“I’m working with Cerberus for now because they can help me save a lot of lives,” Shepard replied, hating that she had to say she was working with Cerberus at all.
“With them, for them,” Jack shrugged, “I don’t care. You show up in a Cerberus frigate to take me away somewhere. Do you think I’m stupid?”
“This ship is going down in flames,” Shepard said, “We can get you out of here and we’re asking for your help – not dragging you out.”
Jack gazed at Shepard, clearly sizing her up.
“The haircut was from Cerberus, by the way,” Shepard added. “It’s a long story.”
“Huh,” Jack said, considering. She looked at Shepard a moment more, then said boldly:
“Biotically, I could kick your ass.”
“Is that a challenge?” Garrus asked, aiming his assault rifle at her.
“Try me, turian,” Jack said, thumping her chest with her delicate hands. “I just took down three heavy mechs back there, or did you miss that?”
“I bet that was just adrenaline.” Garrus spoke to Shepard, but looked at Jack. “She couldn’t do that again.”
“Garrus…” Shepard warned.
“Wanna bet?” Jack snarled.
“While I doubt she has the discipline to pull that off a second time,” Shepard said, “we came here to rescue her from this hell-hole. Let’s give her the chance to walk out.”
“Rescue?” Jack snorted. “Walk? What kind of sand you on, lady? I’m not going anywhere with you. I don’t even know your name.”
“The name’s Shepard,” Shepard told her.
“Never heard of you.”
“She’s Commander Shepard of the Normandy,” Garrus said. “Savior of the Citadel? War hero? Missing in action? Ring a gong?”
“A bell, Garrus,” Shepard said, torn between a laugh and a weary sigh. “It’s ‘ring a bell’.”
“Why a bell?” he asked.
“I don’t know,” she replied. Shepard looked up to see that Jack was regarding them both with interest.
“You’re the one that tore up all those batarians during the Blitz,” the convict said. “Used mostly biotics, too.”
“That’s me,” Shepard replied.
“I saw those vids,” Jack said. “You left a pile of corpses as high as the barricade.”
The girl is impressed by power , Shepard thought. That would be good to keep in mind. Instead of protesting her fame, for once, Shepard just shrugged.
“Cerberus brought me back for a suicide mission,” she said. “I plan to get the job done, then tell them to leave me the hell alone. You’re welcome to do the same, or you can stay here. It’s your choice.”
“Why don’t you just help me escape and we’ll call it even for me not killing you?” Jack said, raising an eyebrow.
Shepard shook her head. “You can come with me, but if you do, you follow my orders. I’m not about to unleash you on the galaxy, given your record.”
“Screw you,” Jack told her. A flare of blue shivered over her bare, inked shoulders. “I’m not taking Cerberus’s orders. You can just go right back to them and tell them all to go fuck themselves.”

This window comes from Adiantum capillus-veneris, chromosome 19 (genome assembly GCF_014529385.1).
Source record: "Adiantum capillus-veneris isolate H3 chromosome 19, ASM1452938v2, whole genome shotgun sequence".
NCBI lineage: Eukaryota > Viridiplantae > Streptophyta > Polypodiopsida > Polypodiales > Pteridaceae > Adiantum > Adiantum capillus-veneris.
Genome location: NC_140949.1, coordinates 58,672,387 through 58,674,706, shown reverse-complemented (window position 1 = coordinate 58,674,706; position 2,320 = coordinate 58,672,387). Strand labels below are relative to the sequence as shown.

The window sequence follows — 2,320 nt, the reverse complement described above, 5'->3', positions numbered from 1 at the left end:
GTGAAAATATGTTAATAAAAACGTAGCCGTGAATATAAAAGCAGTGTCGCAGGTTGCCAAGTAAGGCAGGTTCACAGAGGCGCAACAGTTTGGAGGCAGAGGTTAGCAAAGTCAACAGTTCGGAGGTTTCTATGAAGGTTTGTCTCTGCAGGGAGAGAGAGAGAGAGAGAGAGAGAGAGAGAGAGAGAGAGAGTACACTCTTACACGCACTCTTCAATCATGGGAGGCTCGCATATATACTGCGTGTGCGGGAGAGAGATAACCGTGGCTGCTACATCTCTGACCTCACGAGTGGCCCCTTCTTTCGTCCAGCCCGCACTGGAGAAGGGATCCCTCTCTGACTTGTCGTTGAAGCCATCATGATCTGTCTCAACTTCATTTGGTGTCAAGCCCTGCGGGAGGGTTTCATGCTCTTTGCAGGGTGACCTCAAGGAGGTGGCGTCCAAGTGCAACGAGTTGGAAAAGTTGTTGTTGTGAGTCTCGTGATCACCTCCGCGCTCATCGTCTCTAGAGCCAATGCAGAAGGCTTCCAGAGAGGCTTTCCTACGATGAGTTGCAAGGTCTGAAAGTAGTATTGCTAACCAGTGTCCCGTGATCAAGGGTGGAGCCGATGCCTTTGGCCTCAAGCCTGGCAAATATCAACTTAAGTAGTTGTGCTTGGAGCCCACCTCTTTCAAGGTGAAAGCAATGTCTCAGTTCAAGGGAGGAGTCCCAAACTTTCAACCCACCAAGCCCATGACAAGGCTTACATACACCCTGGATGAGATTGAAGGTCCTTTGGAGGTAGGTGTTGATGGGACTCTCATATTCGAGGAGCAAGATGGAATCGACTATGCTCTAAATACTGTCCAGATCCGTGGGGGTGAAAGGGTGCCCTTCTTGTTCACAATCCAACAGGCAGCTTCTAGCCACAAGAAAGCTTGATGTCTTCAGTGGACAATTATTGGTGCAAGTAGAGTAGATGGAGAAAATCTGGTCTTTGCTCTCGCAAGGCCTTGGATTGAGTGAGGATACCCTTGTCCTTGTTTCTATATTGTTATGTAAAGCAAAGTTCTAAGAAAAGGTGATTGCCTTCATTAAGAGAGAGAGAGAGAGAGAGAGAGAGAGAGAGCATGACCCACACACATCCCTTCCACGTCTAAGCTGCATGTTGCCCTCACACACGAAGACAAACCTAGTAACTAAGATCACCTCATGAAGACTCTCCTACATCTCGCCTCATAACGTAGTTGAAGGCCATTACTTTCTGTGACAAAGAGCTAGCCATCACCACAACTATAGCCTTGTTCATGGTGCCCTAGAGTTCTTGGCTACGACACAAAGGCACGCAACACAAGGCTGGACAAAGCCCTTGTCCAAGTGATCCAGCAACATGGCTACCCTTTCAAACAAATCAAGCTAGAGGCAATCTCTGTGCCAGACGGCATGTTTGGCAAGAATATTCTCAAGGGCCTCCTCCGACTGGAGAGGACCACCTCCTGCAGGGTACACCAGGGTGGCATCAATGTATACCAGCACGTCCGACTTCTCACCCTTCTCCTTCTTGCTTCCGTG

“Fair enough,” Shepard replied, holstering her gun. “Leave her. Let’s go.” Shepard turned to walk away. In the reflection of the window, she saw Jack hesitate. The girl’s ruby lips twisted into a worried frown.
Shepard took the opportunity to study the convict. The girl was not at all what Shepard had been led to expect. Jack was viciously bitter and very pretty. Shepard wasn’t sure if the latter was the reason for the former, but considering Jack’s current digs, Shepard suspected it might be part of it. She also wondered how much the biotics added to the apparent crazy. Sometimes implants caused strong biotics to go haywire.
And Jack was a strong biotic. The energy was rolling off of her in waves, flaring unpredictably and crackling uncontrollably. Shepard was having a hard time shutting down her sensitivity to it. The woman was like a live wire – high-voltage and highly unstable. Shepard knew Garrus and Zaeed couldn’t sense Jack’s energy, being non-biotics. They couldn’t sense Shepard’s energy, either. And Jack seemed completely unaware of Shepard’s energy as well. Though given how undisciplined Jack was, Shepard was not surprised. Only the most controlled biotics could sense the biotic energy of people other than themselves. Shepard had been able to sense Kaidan’s energy, for example, but not as easily as he had been able to sense hers.
Shepard suspected that between herself and Jack, Jack was the stronger biotic. But Shepard also suspected that she would still come out on top in a head-to-head fight. In Shepard’s experience, raw power was nothing without focus. Jack may have the edge on power, but Shepard knew both biotics and guns, both instinct and tactics. When she was as an L3, Shepard had taught herself many useful tricks that made up in precision what she had lacked in power. Now, as an L5, she was retraining herself to have both power and precision. She would probably never match Jack’s level of kick, but Shepard could out-maneuver her.